My son, Noah, was born with Down syndrome. It was not only a surprise, but a shock. I thought my world was over.  I thought that life, as I knew it, would be forever changed. No more good times....only struggles and sadness. I didn't think I would ever smile again, much less LAUGH. And the "make your sides hurt laughing" was surely a thing of the past.....or so I thought. Noah proved me wrong. He is 15 years old now, and the past 15 years have been some of the best years of my life. He is absolutely the funniest person I have ever met. And usually he doesn't even try! He is also handsome, sweet, compassionate, smart, witty, and awesome, but his sense of humor is beyond amazing! He was even funny as a baby.

I think the very first time I got a glimpse of his humor was around 6 months.... he would do this thing, where he would stiffen his arms and hold them straight out, along with stiffening his face and jaw. We called it his "stiffy face". He did this for years. His therapist told us that because of his low muscle tone, stiffening his arms and face made him feel strong. Whenever we'd ask him to do it, he did, because he knew it made us laugh.    

When he was around 2, I remember attending this stuffy little church for awhile. The pastor was giving his "oh so serious" sermon, and I was holding Noah on my lap, when he head butted me in the face.  In a seriously quiet church,  I made the mistake of whispering "ouch". Noah found humor in other people's physical pain, so he started loudly belly giggling and I could not stop him. The more I tried, the harder he laughed. The sermon stopped. All eyes were on us, and I began to sweat. And then, just like magic, the entire church was roaring with laughter. Did I mention these were stuffy, snooty people, who barely cracked a smile, and were now seriously LOLing? They laughed even harder when I told them WHY Noah was laughing! That was just the beginning.  

When he was 3, I had to take his tiny little self out and wait for the bus for pre K. Every single day when he returned home, without fail....I would get him off the bus, and he would run inside, whip his shoes off, stick his foot in the air and say "mommy smell"......and I'd have to smell his feet and pretend to gag and faint. EVERY SINGLE DAY through 2nd grade! And I did it.....because that giggle was priceless! Around this same time Noah's favorite phase was "I gonna puke up". Any strange smell, or anything unappealing to him, he'd announce "I gonna puke up" and would start gagging. Still, to this day, the smell of cut grass and oranges makes him want to "puke up"!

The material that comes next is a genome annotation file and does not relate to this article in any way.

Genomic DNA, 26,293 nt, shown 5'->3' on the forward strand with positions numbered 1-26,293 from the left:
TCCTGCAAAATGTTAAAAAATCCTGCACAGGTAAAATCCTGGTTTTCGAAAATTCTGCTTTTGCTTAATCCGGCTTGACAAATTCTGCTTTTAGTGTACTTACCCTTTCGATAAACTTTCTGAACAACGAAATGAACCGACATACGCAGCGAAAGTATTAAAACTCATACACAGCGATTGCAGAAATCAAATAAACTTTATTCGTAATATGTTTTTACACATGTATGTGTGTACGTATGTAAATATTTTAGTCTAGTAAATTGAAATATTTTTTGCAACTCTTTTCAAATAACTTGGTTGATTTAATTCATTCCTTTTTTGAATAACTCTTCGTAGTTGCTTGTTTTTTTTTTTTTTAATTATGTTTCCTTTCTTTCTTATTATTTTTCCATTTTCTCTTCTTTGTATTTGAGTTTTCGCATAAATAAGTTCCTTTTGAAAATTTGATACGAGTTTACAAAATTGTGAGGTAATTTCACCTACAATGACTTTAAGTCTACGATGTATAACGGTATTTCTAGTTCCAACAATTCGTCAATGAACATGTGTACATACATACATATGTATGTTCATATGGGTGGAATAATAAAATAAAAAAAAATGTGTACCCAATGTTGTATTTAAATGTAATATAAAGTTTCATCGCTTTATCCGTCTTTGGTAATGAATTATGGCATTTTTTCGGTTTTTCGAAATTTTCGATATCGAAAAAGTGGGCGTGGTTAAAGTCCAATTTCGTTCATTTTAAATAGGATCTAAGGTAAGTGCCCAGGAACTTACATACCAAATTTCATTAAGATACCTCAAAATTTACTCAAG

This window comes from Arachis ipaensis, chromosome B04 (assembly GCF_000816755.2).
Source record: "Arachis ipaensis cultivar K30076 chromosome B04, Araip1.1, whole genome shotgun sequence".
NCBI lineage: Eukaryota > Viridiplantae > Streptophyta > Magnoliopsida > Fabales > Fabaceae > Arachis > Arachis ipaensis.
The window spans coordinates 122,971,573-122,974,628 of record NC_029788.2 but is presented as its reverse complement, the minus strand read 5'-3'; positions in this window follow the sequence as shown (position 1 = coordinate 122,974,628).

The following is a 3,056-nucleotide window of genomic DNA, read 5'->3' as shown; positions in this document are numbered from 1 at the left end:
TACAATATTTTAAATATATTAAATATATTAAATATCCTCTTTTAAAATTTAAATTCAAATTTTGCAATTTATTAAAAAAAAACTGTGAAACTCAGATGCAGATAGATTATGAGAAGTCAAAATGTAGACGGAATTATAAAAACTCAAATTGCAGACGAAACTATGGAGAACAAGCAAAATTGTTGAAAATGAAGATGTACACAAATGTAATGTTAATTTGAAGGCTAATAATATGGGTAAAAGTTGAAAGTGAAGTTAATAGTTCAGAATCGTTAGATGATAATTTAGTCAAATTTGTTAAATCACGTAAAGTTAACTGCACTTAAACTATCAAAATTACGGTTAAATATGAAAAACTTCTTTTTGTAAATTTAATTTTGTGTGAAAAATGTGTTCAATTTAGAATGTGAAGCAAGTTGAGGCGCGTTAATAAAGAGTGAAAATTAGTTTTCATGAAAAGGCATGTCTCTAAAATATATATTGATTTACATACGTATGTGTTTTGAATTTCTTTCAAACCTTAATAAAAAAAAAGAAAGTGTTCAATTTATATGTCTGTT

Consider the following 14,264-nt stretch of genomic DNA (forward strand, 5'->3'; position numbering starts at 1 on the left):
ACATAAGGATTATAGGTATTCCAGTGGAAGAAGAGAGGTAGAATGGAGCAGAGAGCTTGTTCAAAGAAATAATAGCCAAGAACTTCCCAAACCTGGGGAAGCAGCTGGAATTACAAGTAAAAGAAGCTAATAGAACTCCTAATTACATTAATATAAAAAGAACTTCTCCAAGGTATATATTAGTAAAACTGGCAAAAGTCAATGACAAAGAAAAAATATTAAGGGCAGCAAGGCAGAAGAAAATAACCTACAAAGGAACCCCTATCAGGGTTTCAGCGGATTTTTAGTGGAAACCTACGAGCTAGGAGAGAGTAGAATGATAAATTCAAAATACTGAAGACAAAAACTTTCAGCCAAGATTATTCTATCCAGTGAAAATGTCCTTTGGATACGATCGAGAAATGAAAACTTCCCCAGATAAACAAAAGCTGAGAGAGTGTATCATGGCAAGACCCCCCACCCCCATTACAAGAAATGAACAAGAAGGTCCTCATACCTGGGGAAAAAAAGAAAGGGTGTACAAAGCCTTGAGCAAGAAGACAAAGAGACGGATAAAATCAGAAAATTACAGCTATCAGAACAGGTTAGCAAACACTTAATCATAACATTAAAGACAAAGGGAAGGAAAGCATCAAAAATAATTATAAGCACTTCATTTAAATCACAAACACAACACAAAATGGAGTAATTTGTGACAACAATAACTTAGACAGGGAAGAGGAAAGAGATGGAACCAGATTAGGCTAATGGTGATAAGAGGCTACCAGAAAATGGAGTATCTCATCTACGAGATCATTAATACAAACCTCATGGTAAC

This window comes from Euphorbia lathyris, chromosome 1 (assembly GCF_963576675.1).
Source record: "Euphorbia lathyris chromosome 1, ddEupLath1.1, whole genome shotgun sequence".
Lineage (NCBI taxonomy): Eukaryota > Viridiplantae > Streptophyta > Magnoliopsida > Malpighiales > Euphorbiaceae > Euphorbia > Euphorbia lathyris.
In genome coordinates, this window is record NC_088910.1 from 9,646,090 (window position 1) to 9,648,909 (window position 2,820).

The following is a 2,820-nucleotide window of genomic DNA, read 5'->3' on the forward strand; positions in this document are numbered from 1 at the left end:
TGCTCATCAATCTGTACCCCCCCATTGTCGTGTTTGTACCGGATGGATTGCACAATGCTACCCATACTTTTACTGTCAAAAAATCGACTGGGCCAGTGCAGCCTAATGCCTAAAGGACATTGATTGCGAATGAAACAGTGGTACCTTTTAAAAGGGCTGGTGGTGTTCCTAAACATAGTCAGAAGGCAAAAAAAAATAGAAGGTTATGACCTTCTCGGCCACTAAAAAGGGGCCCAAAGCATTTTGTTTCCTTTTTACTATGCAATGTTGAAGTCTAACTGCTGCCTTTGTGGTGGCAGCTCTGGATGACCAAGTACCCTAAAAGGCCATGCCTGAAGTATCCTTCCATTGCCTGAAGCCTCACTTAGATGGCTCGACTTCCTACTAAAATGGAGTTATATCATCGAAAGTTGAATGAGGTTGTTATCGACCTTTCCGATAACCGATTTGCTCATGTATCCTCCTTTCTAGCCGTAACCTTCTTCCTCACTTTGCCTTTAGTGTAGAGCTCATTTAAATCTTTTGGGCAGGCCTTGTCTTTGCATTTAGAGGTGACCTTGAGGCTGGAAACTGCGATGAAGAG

I remember the first time that Noah realized that farts were funny. He was around 3 and we took him to the elementary school to do a discussion on Down syndrome. The first grade class didn't say much, .......until Noah FARTED the loudest fart ever while sitting on my lap. He giggled and giggled and giggled! The girls giggled and the boys fell into a heap laughing. That fart broke the ice, and all tension in the room was gone! One little boy said "he is just like me, I fart all the time". And then the hands were raised and the talking began. It was a great day. 

They told me when he was born that he would "probably never really understand humor, or understand joking or pranks". I beg to differ! His favorite toys growing up were his lifelike rubber frogs.  He carried them everywhere, made them have conversations, slept with them, bathed with them, ate with them, always. So one day when he walked up to me and sat one of his frogs on my shoulder I didn't think anything of it.......until it made a noise, and I turned my head to find a huge freaking LIVE warty looking TOAD sitting there. I screamed and flopped it on the ground and he laughed for hours! He KNOWS what a joke is!